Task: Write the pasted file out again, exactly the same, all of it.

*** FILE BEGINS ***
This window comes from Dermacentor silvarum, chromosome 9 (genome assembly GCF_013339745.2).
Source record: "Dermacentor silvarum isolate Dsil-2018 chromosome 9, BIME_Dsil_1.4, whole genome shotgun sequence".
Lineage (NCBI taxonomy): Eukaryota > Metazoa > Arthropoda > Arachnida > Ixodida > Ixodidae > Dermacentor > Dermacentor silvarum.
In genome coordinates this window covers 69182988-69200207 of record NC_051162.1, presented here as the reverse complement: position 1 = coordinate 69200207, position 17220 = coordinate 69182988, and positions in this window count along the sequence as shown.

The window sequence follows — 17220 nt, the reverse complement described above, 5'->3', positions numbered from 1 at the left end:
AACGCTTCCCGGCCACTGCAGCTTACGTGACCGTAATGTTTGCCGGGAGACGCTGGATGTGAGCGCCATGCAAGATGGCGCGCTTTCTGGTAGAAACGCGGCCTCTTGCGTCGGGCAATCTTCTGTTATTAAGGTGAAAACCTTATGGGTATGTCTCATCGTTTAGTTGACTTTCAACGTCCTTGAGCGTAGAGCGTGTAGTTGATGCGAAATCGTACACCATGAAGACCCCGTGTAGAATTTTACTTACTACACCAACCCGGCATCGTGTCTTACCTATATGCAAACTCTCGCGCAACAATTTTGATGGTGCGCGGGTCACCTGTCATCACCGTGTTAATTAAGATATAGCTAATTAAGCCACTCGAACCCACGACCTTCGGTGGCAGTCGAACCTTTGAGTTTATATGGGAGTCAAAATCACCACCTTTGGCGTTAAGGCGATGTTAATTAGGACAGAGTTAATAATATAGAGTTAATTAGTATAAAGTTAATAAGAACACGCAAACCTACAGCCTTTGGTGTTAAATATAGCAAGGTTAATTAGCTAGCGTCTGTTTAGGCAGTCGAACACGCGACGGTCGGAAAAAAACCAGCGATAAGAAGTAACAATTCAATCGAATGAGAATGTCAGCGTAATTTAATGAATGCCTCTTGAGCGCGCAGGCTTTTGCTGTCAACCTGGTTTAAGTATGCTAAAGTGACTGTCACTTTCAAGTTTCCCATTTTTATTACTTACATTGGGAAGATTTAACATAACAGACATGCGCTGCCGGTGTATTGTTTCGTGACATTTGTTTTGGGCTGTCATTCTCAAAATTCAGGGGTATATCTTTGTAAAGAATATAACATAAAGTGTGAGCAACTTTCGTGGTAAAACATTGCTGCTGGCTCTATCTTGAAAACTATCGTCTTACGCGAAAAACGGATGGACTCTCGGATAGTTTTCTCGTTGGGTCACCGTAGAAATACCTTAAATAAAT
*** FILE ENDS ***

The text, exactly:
This window comes from Dermacentor silvarum, chromosome 9 (genome assembly GCF_013339745.2).
Source record: "Dermacentor silvarum isolate Dsil-2018 chromosome 9, BIME_Dsil_1.4, whole genome shotgun sequence".
Lineage (NCBI taxonomy): Eukaryota > Metazoa > Arthropoda > Arachnida > Ixodida > Ixodidae > Dermacentor > Dermacentor silvarum.
In genome coordinates this window covers 69182988-69200207 of record NC_051162.1, presented here as the reverse complement: position 1 = coordinate 69200207, position 17220 = coordinate 69182988, and positions in this window count along the sequence as shown.

The window sequence follows — 17220 nt, the reverse complement described above, 5'->3', positions numbered from 1 at the left end:
AACGCTTCCCGGCCACTGCAGCTTACGTGACCGTAATGTTTGCCGGGAGACGCTGGATGTGAGCGCCATGCAAGATGGCGCGCTTTCTGGTAGAAACGCGGCCTCTTGCGTCGGGCAATCTTCTGTTATTAAGGTGAAAACCTTATGGGTATGTCTCATCGTTTAGTTGACTTTCAACGTCCTTGAGCGTAGAGCGTGTAGTTGATGCGAAATCGTACACCATGAAGACCCCGTGTAGAATTTTACTTACTACACCAACCCGGCATCGTGTCTTACCTATATGCAAACTCTCGCGCAACAATTTTGATGGTGCGCGGGTCACCTGTCATCACCGTGTTAATTAAGATATAGCTAATTAAGCCACTCGAACCCACGACCTTCGGTGGCAGTCGAACCTTTGAGTTTATATGGGAGTCAAAATCACCACCTTTGGCGTTAAGGCGATGTTAATTAGGACAGAGTTAATAATATAGAGTTAATTAGTATAAAGTTAATAAGAACACGCAAACCTACAGCCTTTGGTGTTAAATATAGCAAGGTTAATTAGCTAGCGTCTGTTTAGGCAGTCGAACACGCGACGGTCGGAAAAAAACCAGCGATAAGAAGTAACAATTCAATCGAATGAGAATGTCAGCGTAATTTAATGAATGCCTCTTGAGCGCGCAGGCTTTTGCTGTCAACCTGGTTTAAGTATGCTAAAGTGACTGTCACTTTCAAGTTTCCCATTTTTATTACTTACATTGGGAAGATTTAACATAACAGACATGCGCTGCCGGTGTATTGTTTCGTGACATTTGTTTTGGGCTGTCATTCTCAAAATTCAGGGGTATATCTTTGTAAAGAATATAACATAAAGTGTGAGCAACTTTCGTGGTAAAACATTGCTGCTGGCTCTATCTTGAAAACTATCGTCTTACGCGAAAAACGGATGGACTCTCGGATAGTTTTCTCGTTGGGTCACCGTAGAAATACCTTAAATAAAT